We teach you how to approach partners and ask for virtual events. You can recognize your partner with a hyperlink or put their logo on your event page. You can even put a short commercial message that plays before your film. There’s a lot you can do with our platform.

You can totally customize your event.  You can set the dates, change the dates, add tickets, lower the ticket price, change donations amounts. A store is available for you. We make it easy with simple tools.

The thing I’m most proud of is we provide knowledge and knowledge is so important. Knowledge is going to give you strength and it’s going to give you options.

And I think that the knowledge that I’m providing is unique. What we do is really encouraging filmmakers to embrace the hybrid approach, make the deal with Netflix when you’re in your consumer release stage, get on PBS for your TV release. We’ll show you how to do this. You should also prioritize conferences, partnerships, and fuel that success through understanding with clarity, your target audience.

In our online course there are over 50 lessons in our private Facebook group, we help filmmakers understand strategies and tactics related to target audience identification, pitching partners, identifying partners, providing templates and tools for you to make money with distribution.

 

Carole Dean is president and founder of From the Heart Productions; a 501(c)3 non-The Art of Film Funding Podcastprofit that offers the Roy W. Dean Film Grants and fiscal sponsorship for independent filmmakers. She hosts the weekly podcastThe Art of Film Fundinginterviewing those involved in all aspects of indie film productionHer new class “How to Fund Your Film” is available on Vimeo on Demand.  She is also the author of  The Art of Film Funding, 2nd Edition: Alternative Financing Concepts.  See IMDB for producing credits 

3 Essential Indie Film Distribution Tips from Peter Broderick

by Carole Dean

Peter Broderick on Film Distribution Peter Broderick is an expert on film distribution for indie films.  His company, Paradigm Consulting, helps filmmakers design and implement state-of-the-art financing, distribution, and outreach strategies.

He can review your film and give you excellent advice on your film’s potential market.  I advise every filmmaker who has the opportunity to seek his advice.

He joined me on my Art of Film Funding podcast “How Not to Negotiate a Distribution Deal” and shared his film distribution wisdom with us.

Think of Film Distribution as a Partnership

“In many cases, in the past, the relationship between distributors and filmmakers has been a kind of master/slave relationship” Peter explained. “ All the power was in the distributor and all the decisions were made by the distributor.  The filmmaker just had to kind of follow whatever the distributor decided.”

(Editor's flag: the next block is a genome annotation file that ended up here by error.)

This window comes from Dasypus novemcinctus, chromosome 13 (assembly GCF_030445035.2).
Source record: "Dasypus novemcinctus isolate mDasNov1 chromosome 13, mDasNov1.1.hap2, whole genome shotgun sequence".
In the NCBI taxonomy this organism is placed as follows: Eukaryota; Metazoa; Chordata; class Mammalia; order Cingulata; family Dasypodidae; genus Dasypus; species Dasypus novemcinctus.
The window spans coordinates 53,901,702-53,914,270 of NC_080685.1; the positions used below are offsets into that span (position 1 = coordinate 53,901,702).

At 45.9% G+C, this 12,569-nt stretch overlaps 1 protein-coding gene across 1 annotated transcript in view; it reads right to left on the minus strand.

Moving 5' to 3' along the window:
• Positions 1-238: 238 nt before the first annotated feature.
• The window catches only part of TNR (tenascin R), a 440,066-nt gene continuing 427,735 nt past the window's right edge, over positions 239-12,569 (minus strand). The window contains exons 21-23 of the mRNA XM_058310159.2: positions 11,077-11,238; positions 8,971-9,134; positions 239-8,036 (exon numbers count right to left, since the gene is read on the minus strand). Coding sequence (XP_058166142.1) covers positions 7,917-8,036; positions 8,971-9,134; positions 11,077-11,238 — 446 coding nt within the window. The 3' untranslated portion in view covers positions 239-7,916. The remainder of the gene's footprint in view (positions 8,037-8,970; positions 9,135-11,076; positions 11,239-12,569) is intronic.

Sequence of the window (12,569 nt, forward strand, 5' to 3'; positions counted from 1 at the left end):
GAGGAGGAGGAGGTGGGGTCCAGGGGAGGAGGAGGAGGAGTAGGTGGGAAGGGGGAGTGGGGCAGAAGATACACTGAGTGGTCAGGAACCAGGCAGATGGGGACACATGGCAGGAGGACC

Peter considers that these days, in the newer world of distribution, we should really think about partnerships that are win/win.  “It’s good for both sides.  They appreciate what the other partner brings to the situation and they want to maximize the relationship.  Have it work for both sides.”

Create a Customized Film Distribution Plan

Before filmmakers get that distribution offer, Peter recommends that they have designed a customized distribution strategy.  Customize it to their goals, their target audiences, and the avenues of distribution and the versions of the film.

You should be specific about what rights you want to give to the distributor. You also need to be clear about the rights you want to retain. This could include the right to do screenings, and the right to sell downloads, streams, and DVDs directly from your own website.

By creating this, you can show it to a distributor and say, “We’re really interested in working with you. This is what we’d like to do.  Can you partner with us using our customized distribution plan?”

This gives the distributor a clear understanding of what you want to give them.  It importantly outlines what you want to keep.  It puts you in a stronger position for negotiating.

Ask Before You Sign

When a film is finished, the filmmaker too often wants to get the film seen.  They sometimes can take a distribution deal they later regret. 

“Of course you want to hear lovely things about your film.”  But don’t, Peter warns, be seduced by the distributor’s flattery.  Be diligent in finding people who are working or have worked with this distributor.  Don’t rely on the references distributors give you, since all distributors will have at least a few clients that like them.

“Find filmmakers online” he suggests, “who have worked with the distributors you’re considering.”  Peter  recommends speaking with 3 to 5 filmmakers about each distributor you’re seriously considering. He recommends asking pointed rather than general questions.

For example, instead of asking “do you like your distributor?”, ask if they’ve made as many sales as they expected to make and if the filmmaker has received the amount of revenues they expected to receive.

Don’t ask, “Do you like your distributor.”  Do ask, “How much money have you made?” 

Ask “Is the distributor working for you?” “How often do they call you or communicate?” “Do they treat you as a partner instead of an annoyance?”  Make sure they are treating other filmmaker the way you want to be treated before you consider making a deal.

“You’re bringing knowledge, you’re bringing some core audiences, you’re bringing expertise in the area that your film is made within and they should value that.”

Carole Dean is president and founder of From the Heart Productions; a 501(c)3 non-profit that offers fiscal sponsorship for independent filmmakers. She hosts the weekly podcastThe Art of Film Fundinginterviewing those involved in all aspects of indie film productionShe is also the author of The Art of Film Funding, 2nd Edition: Alternative Financing Concepts.  See IMDB for producing credits.